I burn mostly maple, ash, elm and some oak....dried at least one season if not two.
    You should have no problems getting long burn times with your well seasoned oak.
    If you think that stove throws a good heat with 2-3 pieces in it wait until you see what it can do with a full load!


    Happy burning!
    Last edited: Dec 3, 2013
  4. Dave A.

    Dave A. Minister of Fire

    Joined:
    Mar 17, 2013
    Messages:
    617
    Loc:
    SE PA
    If I'm really wanting a long burn, I pack it very tight and full. Don't have a problem touching the baffle but am not going to wedge anything in and maybe move the baffle up or break the pin (in the back). Thing is after it's lit and on high for 15 minutes the wood's going to drop down a couple inches and there will be plenty of space for secondaries above. In fact sometimes I'll even squeeze in another split at that point if it's gotten real loose.

    As far as risking smothering the coal bed, I like to take my bellows and shoot some air directly into the coals to get the flames started before I close the door. Then I know it's not going to be smoking a lot before the fire gets started.
  5. Joe in MI

    Joe in MI Member

    Joined:
    Apr 24, 2010
    Messages:
    60
    Loc:
    NW Michigan
    Thanks for the replies. I'm off the next few days, so I'm going to try filling her up to see what kind of burn I can get. I'm a little less nervous about putting a big load in now.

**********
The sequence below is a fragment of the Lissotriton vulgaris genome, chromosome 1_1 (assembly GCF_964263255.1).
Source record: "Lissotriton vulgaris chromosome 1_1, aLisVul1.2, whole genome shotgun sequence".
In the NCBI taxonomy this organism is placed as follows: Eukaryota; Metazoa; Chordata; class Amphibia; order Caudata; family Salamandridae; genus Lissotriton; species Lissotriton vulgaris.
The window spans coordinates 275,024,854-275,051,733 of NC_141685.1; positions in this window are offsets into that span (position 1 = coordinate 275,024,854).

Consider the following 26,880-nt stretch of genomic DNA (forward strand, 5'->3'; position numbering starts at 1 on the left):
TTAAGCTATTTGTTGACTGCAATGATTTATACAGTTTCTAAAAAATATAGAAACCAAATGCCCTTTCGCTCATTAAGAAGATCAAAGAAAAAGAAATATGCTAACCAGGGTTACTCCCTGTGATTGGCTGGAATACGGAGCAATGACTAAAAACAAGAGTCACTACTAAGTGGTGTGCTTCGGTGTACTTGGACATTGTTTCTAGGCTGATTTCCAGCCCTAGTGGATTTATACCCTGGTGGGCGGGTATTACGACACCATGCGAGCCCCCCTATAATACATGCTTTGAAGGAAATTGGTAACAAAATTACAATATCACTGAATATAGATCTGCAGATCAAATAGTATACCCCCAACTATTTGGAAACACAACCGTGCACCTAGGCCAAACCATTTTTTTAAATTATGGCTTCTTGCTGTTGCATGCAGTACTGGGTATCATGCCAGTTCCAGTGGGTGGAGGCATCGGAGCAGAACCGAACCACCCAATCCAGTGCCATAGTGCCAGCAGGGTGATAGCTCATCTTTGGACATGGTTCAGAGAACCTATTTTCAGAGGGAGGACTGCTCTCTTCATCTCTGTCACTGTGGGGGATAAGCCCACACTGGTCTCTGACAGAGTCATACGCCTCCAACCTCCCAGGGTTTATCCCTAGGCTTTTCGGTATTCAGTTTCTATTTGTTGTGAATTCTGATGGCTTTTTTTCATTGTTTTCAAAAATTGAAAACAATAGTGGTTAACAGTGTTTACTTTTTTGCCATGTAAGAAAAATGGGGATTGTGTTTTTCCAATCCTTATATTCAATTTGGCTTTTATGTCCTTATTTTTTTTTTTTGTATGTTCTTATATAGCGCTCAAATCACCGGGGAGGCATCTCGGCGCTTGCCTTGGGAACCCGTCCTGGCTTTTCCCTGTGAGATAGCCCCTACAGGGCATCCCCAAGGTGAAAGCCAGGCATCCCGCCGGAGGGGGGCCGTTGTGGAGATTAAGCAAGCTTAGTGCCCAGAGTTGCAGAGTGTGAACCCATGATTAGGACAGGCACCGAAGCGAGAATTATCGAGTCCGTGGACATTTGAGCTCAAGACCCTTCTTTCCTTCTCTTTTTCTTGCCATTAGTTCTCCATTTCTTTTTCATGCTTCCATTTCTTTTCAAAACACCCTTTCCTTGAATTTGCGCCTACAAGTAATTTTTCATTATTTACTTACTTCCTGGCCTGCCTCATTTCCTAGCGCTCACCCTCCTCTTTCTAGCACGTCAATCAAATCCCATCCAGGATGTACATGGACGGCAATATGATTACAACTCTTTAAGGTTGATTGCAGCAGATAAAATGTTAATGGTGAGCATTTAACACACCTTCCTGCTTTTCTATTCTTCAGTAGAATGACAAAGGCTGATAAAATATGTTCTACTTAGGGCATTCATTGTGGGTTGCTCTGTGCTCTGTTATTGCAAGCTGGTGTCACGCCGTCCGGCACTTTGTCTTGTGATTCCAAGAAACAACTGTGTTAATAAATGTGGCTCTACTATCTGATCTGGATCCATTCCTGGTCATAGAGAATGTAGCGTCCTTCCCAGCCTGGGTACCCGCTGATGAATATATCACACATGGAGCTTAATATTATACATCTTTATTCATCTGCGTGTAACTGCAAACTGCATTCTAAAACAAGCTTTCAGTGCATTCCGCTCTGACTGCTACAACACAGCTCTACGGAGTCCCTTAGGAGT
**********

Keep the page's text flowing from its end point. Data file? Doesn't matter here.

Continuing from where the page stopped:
6. begreen

    begreen Mooderator Staff Member

    Joined:
    Nov 18, 2005
    Messages:
    48,229
    Loc:
    South Puget Sound, WA
    Do your first full loads early in the day so that you can watch the stove and fire throughout the day and learn how the stove burns.
  7. SKIN052

    SKIN052 Minister of Fire

    Joined:
    Nov 12, 2008
    Messages:
    718
    Loc:
    Appleton, Newfoundland
    3 Loads a day is about right. Get it going, fill her up and shut down the air. That straight pipe should allow you to turn it all the way down and still keep good heat coming. Check the chimney soon just to be sure your a indeed burning clean.
  8. Fort Wisers

    Fort Wisers New Member

    Joined:
    Dec 27, 2012
    Messages:
    49
    Loc:
    Oxford Mills, Ontario, Canada
    Keep us posted on how it's going.....!
  9. madison

    madison Minister of Fire

    Joined:
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    1,408
    Loc:
    41.33°N 74.18°W and 44.67°N 111.0°W